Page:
France seek glory with Dupont the spark

France scrum-half Antoine Dupont (L) takes part in a training session at the Stade du Parc in Rueil-Malamaison, near Paris. PHOTO/AFP 

What you need to know:

The time seems ripe for France, however, with Dupont key to a resurgence under coach Fabien Galthie, who has employed eye-pleasing tactics based around free-running backs and a disciplined pack.

Dynamic scrum-half Antoine Dupont will lead France into a home Rugby World Cup with hopes high that he can spark a first Northern Hemisphere victory in 20 years in the sport’s quadrennial showpiece.

The last team from the Six Nations to win the Webb Ellis Trophy was England in 2003, when an extra-time drop-goal by Jonny Wilkinson sealed victory in Sydney over an Australian side coached by Eddie Jones.

Since then, the trophy has remained firmly in the South Hemisphere: South Africa won in 2007 and 2019, while New Zealand triumphed in 2011 and 2015.

The time seems ripe for France, however, with Dupont key to a resurgence under coach Fabien Galthie, who has employed eye-pleasing tactics based around free-running backs and a disciplined pack.

While the loss of fly-half Romain Ntamack to injury is a blow, France boast a deep squad with a consistency in selection often missing in previous campaigns.

"We've never been so well prepared," Dupont told AFP. "We have won 80 percent of our matches and the Six Nations in 2022.

"We have a promising generation of talented players who have gained experience and continuity in the backbone of the team. That hasn't been the case over the last 10 years.

"So all systems are go. What's more, we're lucky enough to be hosting the competition, so we're hoping for public support."

The last major global sports event on French soil before next year’s Paris Olympics will be held in nine venues across France, which previously hosted the 2007 World Cup and also staged several matches as joint hosts of the 1991 edition.

Dream start

All eyes will be glued on a dream start to the tournament when France play the three-time world champion All Blacks at the Stade de France on Friday: it is a match-up many pundits predict could go full wheel to be the final, at the same stadium, on October 28.

A defeat for France would not spell disaster, however. New Zealand beat South Africa in the 2019 opener in Japan, but it was the Springboks who went on to beat England in the final.

The timing of the draw for the tournament, in December 2020, has been criticised because of how much rugby’s global landscape has shifted since then.

While France, ranked third in the world, and fourth-ranked New Zealand meet in Pool A, three of the top five teams in the world will face off in Pool B: top-ranked Ireland, South Africa (2nd) and Scotland (5th).

Surprisingly, Fiji (7th) are the highest ranked team in Pool C, which also features Australia (9th), Wales (10th) and Georgia (11th). Argentina (6th) and misfiring England (8th) head up Pool D, with Samoa (12th) and Japan (14th), who won all four pool games as hosts four years ago but have lost their potency.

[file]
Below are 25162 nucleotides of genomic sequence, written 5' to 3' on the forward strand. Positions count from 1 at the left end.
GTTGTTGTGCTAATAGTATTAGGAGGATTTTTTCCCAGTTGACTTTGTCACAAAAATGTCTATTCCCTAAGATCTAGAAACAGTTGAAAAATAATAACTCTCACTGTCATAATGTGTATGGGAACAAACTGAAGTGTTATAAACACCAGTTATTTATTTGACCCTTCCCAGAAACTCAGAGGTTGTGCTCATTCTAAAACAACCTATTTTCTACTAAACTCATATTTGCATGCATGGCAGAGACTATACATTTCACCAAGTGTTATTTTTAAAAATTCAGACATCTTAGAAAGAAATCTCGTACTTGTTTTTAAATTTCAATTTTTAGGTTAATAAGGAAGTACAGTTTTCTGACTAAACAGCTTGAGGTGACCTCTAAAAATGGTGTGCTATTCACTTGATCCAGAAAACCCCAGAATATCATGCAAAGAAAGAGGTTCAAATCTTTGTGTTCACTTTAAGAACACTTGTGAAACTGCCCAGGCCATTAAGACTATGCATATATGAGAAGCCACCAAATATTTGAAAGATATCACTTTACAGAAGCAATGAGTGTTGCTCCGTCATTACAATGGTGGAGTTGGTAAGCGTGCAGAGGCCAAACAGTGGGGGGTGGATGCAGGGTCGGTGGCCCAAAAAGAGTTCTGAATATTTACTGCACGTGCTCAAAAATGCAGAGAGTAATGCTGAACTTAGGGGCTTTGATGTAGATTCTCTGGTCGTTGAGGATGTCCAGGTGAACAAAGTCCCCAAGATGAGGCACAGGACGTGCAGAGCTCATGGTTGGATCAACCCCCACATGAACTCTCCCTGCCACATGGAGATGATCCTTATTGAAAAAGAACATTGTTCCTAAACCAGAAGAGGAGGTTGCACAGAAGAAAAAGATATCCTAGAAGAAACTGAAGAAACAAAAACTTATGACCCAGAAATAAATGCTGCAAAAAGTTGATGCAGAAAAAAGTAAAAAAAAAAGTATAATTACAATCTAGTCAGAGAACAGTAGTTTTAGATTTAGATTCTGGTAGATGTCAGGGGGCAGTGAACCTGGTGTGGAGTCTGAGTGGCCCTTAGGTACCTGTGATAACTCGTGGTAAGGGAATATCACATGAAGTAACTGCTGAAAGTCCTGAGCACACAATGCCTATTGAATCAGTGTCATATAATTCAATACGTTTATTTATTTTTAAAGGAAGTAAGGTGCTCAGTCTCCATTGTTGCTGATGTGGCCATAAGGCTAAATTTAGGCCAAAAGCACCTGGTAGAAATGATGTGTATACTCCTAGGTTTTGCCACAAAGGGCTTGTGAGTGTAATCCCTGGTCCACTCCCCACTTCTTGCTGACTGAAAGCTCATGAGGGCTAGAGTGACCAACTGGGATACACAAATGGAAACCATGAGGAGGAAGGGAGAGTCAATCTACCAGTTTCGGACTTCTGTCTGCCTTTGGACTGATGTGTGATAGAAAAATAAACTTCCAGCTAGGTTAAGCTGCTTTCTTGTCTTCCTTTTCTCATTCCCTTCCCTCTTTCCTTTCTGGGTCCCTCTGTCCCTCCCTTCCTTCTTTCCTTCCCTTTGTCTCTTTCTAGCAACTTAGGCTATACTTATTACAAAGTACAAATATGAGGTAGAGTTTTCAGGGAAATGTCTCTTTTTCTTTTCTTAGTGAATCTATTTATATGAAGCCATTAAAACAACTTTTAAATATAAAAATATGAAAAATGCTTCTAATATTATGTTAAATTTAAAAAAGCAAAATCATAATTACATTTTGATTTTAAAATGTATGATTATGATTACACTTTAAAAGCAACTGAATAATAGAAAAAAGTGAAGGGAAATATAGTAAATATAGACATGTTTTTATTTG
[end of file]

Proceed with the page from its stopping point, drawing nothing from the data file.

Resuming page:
Only the winner and runner-up from each of the four five-strong pools qualify for the knock-out phase, meaning there is little let-up for teams, especially when points for and against could prove vital in deciding who advances.

The quarter-finals also pitch qualifiers from Pool A against Pool B, on paper far stronger teams than the other side of the draw.

Fijian dark horses

For all of France’s form, they are not the current Six Nations Grand Slam champions. That accolade was last claimed by Ireland, who come into the competition as the world's number one ranked side.

Talismanic fly-half Johnny Sexton will be back to skipper Andy Farrell’s side after serving a ban for abusing referee Jaco Peyper after the Champions Cup final that La Rochelle won against Sexton’s Leinster.

Defending champions South Africa, skippered by their first Black African captain Siya Kolisi, handed out a record 35-7 defeat of New Zealand in both sides’ final warm-up match, a timely reminder that on its day Springbok rugby has few equals.

Coach Jacques Nienaber has quality oozing through his squad, from Kolisi at flanker to indefatigable scrum-half Faf de Klerk to, of course, the famed ‘bomb squad’ of replacement forwards deployed en masse in the second half of games.

While the All Blacks were last to suffer at the hands of the Boks, coach Ian Foster was blunt when asked if he thinks New Zealand can win the World Cup.

"I do. It's a well-tested group that's gone through a lot of adversity, stayed tight and found solutions," he said.

As for Australia, it is a mixed bag. Eddie Jones, back in charge of the Wallabies after leaving England, axed veteran skipper Michael Hooper and fly-half Quade Cooper and brought in a host of youngsters. He handed the captaincy to giant La Rochelle lock Will Skelton.

A tough pool awaits, much like in 2015 and 2019, when the Wallabies also played Wales and Fiji, many pundits' pick as dark horses for the tournament, notably after their historic 30-22 victory over England last month.

As for England, beaten finalists in 2019, Steve Borthwick has overseen five defeats in six matches since taking over from Jones.

Skipper Owen Farrell will miss the opening two games after being punished for a high tackle in a warm-up against Wales, while No 8 Billy Vunipola sits out Saturday's crucial match against Argentina for the same reason.

Referees will meanwhile be under intense pressure to take action against reckless head-high tackles as part of the crackdown on head injury-related shocks.